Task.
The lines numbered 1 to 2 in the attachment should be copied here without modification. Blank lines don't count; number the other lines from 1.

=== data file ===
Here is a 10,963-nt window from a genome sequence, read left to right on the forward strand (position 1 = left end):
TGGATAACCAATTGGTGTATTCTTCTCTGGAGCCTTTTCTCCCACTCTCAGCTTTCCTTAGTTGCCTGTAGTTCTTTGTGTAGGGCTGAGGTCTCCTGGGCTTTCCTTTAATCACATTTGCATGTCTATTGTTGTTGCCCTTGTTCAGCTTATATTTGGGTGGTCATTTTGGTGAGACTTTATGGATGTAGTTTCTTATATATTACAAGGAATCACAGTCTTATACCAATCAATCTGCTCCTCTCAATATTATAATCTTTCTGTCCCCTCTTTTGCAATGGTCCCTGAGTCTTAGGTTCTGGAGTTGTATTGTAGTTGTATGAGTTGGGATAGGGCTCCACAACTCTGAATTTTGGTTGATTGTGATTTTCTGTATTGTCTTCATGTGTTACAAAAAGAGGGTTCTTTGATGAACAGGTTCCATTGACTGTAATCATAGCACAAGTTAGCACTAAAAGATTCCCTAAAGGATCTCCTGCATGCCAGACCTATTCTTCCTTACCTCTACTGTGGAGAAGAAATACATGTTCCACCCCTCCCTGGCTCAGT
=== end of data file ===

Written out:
Here is a 10,963-nt window from a genome sequence, read left to right on the forward strand (position 1 = left end):
TGGATAACCAATTGGTGTATTCTTCTCTGGAGCCTTTTCTCCCACTCTCAGCTTTCCTTAGTTGCCTGTAGTTCTTTGTGTAGGGCTGAGGTCTCCTGGGCTTTCCTTTAATCACATTTGCATGTCTATTGTTGTTGCCCTTGTTCAGCTTATATTTGGGTGGTCATTTTGGTGAGACTTTATGGATGTAGTTTCTTATATATTACAAGGAATCACAGTCTTATACCAATCAATCTGCTCCTCTCAATATTATAATCTTTCTGTCCCCTCTTTTGCAATGGTCCCTGAGTCTTAGGTTCTGGAGTTGTATTGTAGTTGTATGAGTTGGGATAGGGCTCCACAACTCTGAATTTTGGTTGATTGTGATTTTCTGTATTGTCTTCATGTGTTACAAAAAGAGGGTTCTTTGATGAACAGGTTCCATTGACTGTAATCATAGCACAAGTTAGCACTAAAAGATTCCCTAAAGGATCTCCTGCATGCCAGACCTATTCTTCCTTACCTCTACTGTGGAGAAGAAATACATGTTCCACCCCTCCCTGGCTCAGT